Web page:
Some 1,700 Nebraskans with developmental disabilities are on the waiting list for services. State legislators are considering spending $41-million dollars over two years, along with $46-million in federal funds for targeted programs for the developmentally disabled.
Senator Steve Lathrop, of Omaha, says he’s concerned about staffing levels.
Senator Lathrop says, “We know from our experience at the Beatrice State Developmental Center, if you don’t make sure the ratio or the staffing is right, you’re going to burn people out and then you’re going to have turnover, and then the people who you want to do the work, people who feel like they have a calling to do the work, get burned out and leave.”
Lathrop says any allocation to reduce the waiting list should go for clients on that list. If not spent for that, he says the money should not go for another purpose already funded by separate appropriation.
There is a move to reduce client population at BSDC, moving residents into community-based care, where possible. Many on the waiting list are waiting for residential assistance.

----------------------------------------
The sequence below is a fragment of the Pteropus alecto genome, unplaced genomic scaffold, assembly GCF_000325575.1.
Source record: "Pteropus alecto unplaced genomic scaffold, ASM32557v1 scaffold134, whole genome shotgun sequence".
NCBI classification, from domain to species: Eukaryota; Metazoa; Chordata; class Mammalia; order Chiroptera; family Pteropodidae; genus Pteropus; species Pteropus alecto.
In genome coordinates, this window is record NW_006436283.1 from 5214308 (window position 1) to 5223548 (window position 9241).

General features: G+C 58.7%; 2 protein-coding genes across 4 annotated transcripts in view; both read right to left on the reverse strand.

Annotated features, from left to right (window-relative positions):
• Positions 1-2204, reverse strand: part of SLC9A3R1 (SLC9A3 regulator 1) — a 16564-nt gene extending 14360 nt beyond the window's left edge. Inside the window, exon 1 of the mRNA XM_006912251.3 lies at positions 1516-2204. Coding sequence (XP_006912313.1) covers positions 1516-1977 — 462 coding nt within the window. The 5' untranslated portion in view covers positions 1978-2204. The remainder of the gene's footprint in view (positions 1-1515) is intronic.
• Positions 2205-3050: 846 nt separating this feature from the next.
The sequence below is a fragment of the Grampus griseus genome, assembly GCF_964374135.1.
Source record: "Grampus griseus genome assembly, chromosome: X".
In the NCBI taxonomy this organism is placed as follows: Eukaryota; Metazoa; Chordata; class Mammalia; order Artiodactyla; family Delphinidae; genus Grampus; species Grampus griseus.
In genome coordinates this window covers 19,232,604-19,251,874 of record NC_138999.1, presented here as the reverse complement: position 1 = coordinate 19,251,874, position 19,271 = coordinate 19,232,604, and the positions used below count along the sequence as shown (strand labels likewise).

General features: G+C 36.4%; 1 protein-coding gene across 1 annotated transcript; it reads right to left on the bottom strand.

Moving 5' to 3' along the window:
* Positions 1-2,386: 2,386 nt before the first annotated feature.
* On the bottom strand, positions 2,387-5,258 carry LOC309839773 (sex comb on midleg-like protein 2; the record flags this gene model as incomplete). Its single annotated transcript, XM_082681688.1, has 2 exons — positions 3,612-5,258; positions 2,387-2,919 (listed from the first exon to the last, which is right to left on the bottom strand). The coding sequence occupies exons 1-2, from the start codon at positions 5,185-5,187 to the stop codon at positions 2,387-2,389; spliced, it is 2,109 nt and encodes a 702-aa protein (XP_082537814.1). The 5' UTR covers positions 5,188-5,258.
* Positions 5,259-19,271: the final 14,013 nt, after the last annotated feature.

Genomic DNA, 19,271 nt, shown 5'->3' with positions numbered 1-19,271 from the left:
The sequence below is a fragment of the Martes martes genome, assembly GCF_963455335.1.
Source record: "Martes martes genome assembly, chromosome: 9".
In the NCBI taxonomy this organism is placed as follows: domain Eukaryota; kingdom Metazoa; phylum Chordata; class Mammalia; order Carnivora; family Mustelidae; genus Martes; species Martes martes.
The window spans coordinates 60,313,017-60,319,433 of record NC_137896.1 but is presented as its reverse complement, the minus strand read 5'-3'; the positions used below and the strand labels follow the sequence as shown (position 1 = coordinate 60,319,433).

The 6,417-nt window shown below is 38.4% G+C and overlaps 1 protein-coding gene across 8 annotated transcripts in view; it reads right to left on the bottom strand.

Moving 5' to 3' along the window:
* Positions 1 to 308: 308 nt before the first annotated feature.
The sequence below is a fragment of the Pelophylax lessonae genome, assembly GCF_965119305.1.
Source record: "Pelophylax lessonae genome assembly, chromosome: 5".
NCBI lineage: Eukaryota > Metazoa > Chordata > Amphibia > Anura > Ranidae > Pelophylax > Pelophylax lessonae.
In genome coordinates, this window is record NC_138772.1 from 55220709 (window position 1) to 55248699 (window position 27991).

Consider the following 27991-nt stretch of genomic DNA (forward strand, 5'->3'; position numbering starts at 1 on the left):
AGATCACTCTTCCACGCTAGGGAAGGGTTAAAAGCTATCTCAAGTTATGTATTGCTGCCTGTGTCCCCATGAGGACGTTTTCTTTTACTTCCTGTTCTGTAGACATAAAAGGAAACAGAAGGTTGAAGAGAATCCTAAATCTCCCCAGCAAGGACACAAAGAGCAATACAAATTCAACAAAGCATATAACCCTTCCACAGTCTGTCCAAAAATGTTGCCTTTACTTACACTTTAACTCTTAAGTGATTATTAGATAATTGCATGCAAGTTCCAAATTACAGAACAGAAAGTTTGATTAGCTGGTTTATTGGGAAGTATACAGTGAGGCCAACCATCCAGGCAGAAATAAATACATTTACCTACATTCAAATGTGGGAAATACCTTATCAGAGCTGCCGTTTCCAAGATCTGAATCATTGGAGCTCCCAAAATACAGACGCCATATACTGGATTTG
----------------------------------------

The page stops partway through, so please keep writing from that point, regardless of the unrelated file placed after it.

One speaker at this week’s hearing said the timelines and dates to fully fund and eliminate the waiting list have been pushed back, repeatedly, in past legislative sessions. That means the list continues to grow, according to Brad Meurrens, public policy specialist for Disabilities Rights, Nebraska.
“People with development disabilities have been waiting on average for several years to receive services,” Meurrens says. “Now is the time to fulfill the legislature’s promise to these individuals. It is the right thing to do.”
Also appearing before legislators, Terry Kruse, the father of a man who was among 47 persons moved out of BSDC in 2009.
“The last time I was here, I asked you to go after this situation and to deal with it,” Kruse says. “Now, you’re doing that. This is probably the first time you’ve seen me up here with a smile on my face.
Kruse said he watched for three decades as administrations cut back funding.
Julie Dake-Abel, executive director of the Nebraska Association of Public Employees, heads the union that represents front-line staff who care for the developmentally disabled. She says as residents are moved into the community, the state has to ensure they are being put in a better place. She urged funding for more service coordinators, who are facing increased caseloads and other duties.
By Doug Kennedy, KWBE, Beatrice